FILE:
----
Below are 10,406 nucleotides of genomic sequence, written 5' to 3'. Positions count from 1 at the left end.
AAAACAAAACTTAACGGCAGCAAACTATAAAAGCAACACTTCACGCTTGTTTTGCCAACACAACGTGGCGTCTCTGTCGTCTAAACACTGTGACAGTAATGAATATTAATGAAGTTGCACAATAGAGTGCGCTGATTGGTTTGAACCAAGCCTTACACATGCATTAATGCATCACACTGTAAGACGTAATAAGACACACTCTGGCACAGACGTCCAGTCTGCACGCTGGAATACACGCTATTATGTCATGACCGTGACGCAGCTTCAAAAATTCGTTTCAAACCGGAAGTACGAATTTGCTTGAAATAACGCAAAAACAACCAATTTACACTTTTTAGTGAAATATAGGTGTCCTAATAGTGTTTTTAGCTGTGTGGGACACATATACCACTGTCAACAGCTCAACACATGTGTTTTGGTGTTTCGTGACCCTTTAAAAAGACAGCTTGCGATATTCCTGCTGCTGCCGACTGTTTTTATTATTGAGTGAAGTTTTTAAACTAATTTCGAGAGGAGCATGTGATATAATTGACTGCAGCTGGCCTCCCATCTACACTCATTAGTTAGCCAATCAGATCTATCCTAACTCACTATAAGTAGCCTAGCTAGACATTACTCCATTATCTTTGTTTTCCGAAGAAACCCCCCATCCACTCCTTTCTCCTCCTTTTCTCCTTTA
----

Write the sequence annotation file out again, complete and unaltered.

Below are 10,406 nucleotides of genomic sequence, written 5' to 3'. Positions count from 1 at the left end.
AAAACAAAACTTAACGGCAGCAAACTATAAAAGCAACACTTCACGCTTGTTTTGCCAACACAACGTGGCGTCTCTGTCGTCTAAACACTGTGACAGTAATGAATATTAATGAAGTTGCACAATAGAGTGCGCTGATTGGTTTGAACCAAGCCTTACACATGCATTAATGCATCACACTGTAAGACGTAATAAGACACACTCTGGCACAGACGTCCAGTCTGCACGCTGGAATACACGCTATTATGTCATGACCGTGACGCAGCTTCAAAAATTCGTTTCAAACCGGAAGTACGAATTTGCTTGAAATAACGCAAAAACAACCAATTTACACTTTTTAGTGAAATATAGGTGTCCTAATAGTGTTTTTAGCTGTGTGGGACACATATACCACTGTCAACAGCTCAACACATGTGTTTTGGTGTTTCGTGACCCTTTAAAAAGACAGCTTGCGATATTCCTGCTGCTGCCGACTGTTTTTATTATTGAGTGAAGTTTTTAAACTAATTTCGAGAGGAGCATGTGATATAATTGACTGCAGCTGGCCTCCCATCTACACTCATTAGTTAGCCAATCAGATCTATCCTAACTCACTATAAGTAGCCTAGCTAGACATTACTCCATTATCTTTGTTTTCCGAAGAAACCCCCCATCCACTCCTTTCTCCTCCTTTTCTCCTTTA